speed playing??

Discussion in 'Technique [BG]' started by Camel_spit, Nov 14, 2001.

  1. I play bass with my fingers and I was wondering if there is any way I can speed up my playing. I'd prefer not to use a pick coz I loke the mellower sound finger playing makes. Any help??
  2. red-hot-bassist


    Sep 18, 2001
    i saw a rubbery ball thingy in my local music store that you are supposed to aqueeze with your fingers to increase their stregnth. maybe stronger fingers would help, or more practice, ;)
  3. JMX

    JMX Vorsprung durch Technik

    Sep 4, 2000
    Cologne, Germany
    Those practice toys won't help you.

    You don't need strength, but dexterity.

    Practice on the bass and try to optimize your finger movements.
  4. red-hot-bassist


    Sep 18, 2001
    but surely the more you play the bass the stronger and more agile your fingers will become, thus useing the little gimmick-toy, your fingers would increase in strength:D
  5. JMX

    JMX Vorsprung durch Technik

    Sep 4, 2000
    Cologne, Germany
    Not really.

    It's a common misconception that you need lots of strength to play the bass.

    The crucial thing is you wouldn't train the exact muscle groups and muscle movements you need for playing bass.
    Believe me, I had my Gripmaster phase, and it didn't make me faster, but slower. I got "heavy fingers", like a body builder who wouldn't do well as a sprinter.

    If you practice the right way (no noodling!), you'll get fast automatically.

    Why practice on a device and then having to transfer it on to the bass, when you can practise on the bass right away?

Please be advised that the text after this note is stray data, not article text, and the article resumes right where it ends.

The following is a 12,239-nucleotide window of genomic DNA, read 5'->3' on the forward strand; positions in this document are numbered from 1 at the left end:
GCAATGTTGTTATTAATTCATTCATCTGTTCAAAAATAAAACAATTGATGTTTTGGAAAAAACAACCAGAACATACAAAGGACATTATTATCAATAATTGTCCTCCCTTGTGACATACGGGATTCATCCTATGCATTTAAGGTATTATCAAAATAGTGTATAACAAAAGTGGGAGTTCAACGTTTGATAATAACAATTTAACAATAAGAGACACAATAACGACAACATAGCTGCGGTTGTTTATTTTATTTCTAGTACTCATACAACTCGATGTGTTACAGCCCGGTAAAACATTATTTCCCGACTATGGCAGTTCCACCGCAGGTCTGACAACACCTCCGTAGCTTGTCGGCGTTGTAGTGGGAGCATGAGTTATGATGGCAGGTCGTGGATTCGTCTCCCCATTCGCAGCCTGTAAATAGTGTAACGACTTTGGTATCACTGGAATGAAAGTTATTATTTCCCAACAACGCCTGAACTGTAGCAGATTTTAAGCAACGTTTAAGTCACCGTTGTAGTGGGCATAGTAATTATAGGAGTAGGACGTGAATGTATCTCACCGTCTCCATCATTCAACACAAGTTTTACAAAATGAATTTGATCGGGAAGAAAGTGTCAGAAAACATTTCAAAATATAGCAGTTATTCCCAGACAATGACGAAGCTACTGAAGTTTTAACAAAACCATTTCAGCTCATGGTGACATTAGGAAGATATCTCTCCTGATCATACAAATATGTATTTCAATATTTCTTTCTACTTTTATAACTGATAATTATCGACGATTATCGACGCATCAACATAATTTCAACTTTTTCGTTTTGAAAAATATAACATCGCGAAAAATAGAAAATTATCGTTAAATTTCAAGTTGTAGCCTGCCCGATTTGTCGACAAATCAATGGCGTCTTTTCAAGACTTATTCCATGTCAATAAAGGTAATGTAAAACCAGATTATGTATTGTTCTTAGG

6. JMX is dead on. It's not strength but fluidity and economy of motion.

    Camel - one thing is: are you using all of your plucking fingers? If not, try this exercise called "Hanging Ten" - http://www.harmony-central.com/Bass/Articles/Hanging_Ten/

    It helped me to utilize my "lazy fingers" more and increased my speed. The downside of the exercise is that it doesn't address your fretting hand. A lot of us don't fret as efficiently as we could.
  7. Bruce Lindfield

    Bruce Lindfield Unprofessional TalkBass Contributor Gold Supporting Member In Memoriam

    I also agree with JMX - this question has been asked many times before and I would just add what several of the Pros have said before - that the secret to speed is low action and a light touch.
  8. RAM


    May 10, 2000
    Chicago, IL
    I'll go ahead and throw in my two cents...I agree with Bruce. The secret most pros tend to claim is low action and light touch. John Entwistle told me that he "lets the amp do all the work". I consider him fast;)

    Those gripmaster devices actually hinder your playing. What happens is that when you use them, you're strengthening the muscles in motions that you don't naturally use for playing.

    The way I think of it is as with running...Runners may use light weights, but that's not where they tend to focus their workouts. Instead, they focus on running. Sometimes they sprint, sometimes they run long distances. It depends on how they're training and for what event. On that note, by the way, some distance runners still train partially by running many sprints instead of pure long distance.
  9. like the other guys said low action, and light touch. but there is another thing I don't think many people think of. the hight of the pickups. I play right over my neck pickup, which doesn't allow me to dig in. the pickup has to be high enough, almost as close as the space between the strings and the fret board. your fingers will just bottom out on the pickup, resulting in less movement. once I learned that my speed improved greatly.